What is it? A sokoban puzzler where you burn crates of your belongings in a voxel-styled forest ascent.
Expect to pay $20/£15.49
Developer: Corey Martin
Publisher: Draknek & Friends
Reviewed on: Windows 10, Intel Core i5-8300H, 8GB RAM, GeForce GTX 1050
Link: Official site (opens in new tab)
As I sit in the snow at the peak of Bonfire Peaks, I contemplate reaching the final part of my journey: failing to complete the game. I've been on a beautiful tour of puzzles so tricky that I, too, wanted to pack it all up and move to the woods, but it ends here. Whatever closure the main character is looking for by burning all his belongings, he won't quite make it, and neither will I.
The setup is simple. Our unnamed protagonist has left for the woods to burn his possessions, and it's your job to push, drop or slide his crates full of stuff into a fire. In this block-y, voxel world, you can only move forward, backwards, or pivot on the spot. A crate (or any block) you're holding will swing round as you turn too, so space is key. Early puzzles set the stage simply on how to navigate your way through, each using precisely as much space as it needs to.
As Bonfire Peaks progresses, it introduces new elements—longer bricks, conveyor-belt like streams, and Indiana Jones-esque pressure traps among them. Unlike the smooth onboarding at the start of the game, the introduction of these more complicated puzzle elements can feel disruptive.
With the long bricks, for instance, I first met them in the overworld as a bridge. So in the puzzle that immediately followed, I built on that idea, and tried to configure a bridge between myself and my crate of stuff. It didn't quite reach, so I iterated—attempting different versions of the same idea. Each failed, until I eventually realised I needed to use those bricks to push the crate instead.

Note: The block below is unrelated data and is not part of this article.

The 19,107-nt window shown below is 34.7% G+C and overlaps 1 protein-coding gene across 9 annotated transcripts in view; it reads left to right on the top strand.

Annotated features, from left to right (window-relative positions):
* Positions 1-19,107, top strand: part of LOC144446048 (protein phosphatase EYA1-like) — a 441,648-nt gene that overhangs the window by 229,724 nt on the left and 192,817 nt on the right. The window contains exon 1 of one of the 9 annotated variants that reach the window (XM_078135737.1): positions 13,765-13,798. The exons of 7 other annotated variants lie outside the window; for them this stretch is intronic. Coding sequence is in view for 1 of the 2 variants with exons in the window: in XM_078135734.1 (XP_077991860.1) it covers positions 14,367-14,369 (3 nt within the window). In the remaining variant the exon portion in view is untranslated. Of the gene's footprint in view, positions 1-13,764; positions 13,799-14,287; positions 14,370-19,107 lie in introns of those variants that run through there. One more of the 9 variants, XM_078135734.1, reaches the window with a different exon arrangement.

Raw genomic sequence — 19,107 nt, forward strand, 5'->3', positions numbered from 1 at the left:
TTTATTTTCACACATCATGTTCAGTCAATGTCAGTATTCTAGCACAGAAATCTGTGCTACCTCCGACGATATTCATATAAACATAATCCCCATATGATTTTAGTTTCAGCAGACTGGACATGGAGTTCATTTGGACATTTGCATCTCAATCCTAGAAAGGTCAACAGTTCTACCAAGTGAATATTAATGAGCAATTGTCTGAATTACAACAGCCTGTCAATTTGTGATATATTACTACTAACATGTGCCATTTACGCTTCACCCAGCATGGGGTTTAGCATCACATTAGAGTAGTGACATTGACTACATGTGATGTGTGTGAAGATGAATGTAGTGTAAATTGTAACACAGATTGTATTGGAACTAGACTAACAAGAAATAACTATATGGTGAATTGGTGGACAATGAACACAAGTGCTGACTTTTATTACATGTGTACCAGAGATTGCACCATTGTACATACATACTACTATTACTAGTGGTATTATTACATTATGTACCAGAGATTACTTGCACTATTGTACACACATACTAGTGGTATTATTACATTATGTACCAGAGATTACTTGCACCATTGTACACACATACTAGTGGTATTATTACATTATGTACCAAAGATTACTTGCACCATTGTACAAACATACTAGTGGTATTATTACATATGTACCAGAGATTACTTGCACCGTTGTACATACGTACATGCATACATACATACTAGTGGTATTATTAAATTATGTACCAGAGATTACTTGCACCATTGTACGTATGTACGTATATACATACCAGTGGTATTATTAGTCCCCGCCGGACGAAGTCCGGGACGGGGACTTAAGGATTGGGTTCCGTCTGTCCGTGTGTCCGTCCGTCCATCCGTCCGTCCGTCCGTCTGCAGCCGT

It might seem obvious to try another tactic, but the puzzles in Bonfire Peaks are tricky. Failing a few times is a necessary part of troubleshooting your way through to the correct approach. So building a rubbish bridge didn't immediately signify that I wasn't supposed to build a bridge at all.
As you climb through the forested overworld, you encounter remnants of the life you're presumably leaving behind. The big calculator and chunky TV say 'I'm burning all my belongings to escape to nature', but other elements suggest something more tragic may have happened. The distribution of large, obvious symbols to suggest a story feels more on the nose than it does sentimental, however. Paired with more random assets—including a baffling pile of sliced watermelon at the emotional climax of the game—the effect feels distracting.
Your travels through the forest takes you through different biomes, which add a sense of progression to the whole journey, especially where these zones offer new and different takes on the puzzle mechanics you've encountered before. The man climbing behind the waterfall is surely changed from the one who first left his car at the bottom of the hill. The music subtly shifts, and the soft-focus backgrounds of the puzzles change from coloured leaves to old buildings to burning lava. When did it start snowing? Surely, it hasn't been snowing this whole time?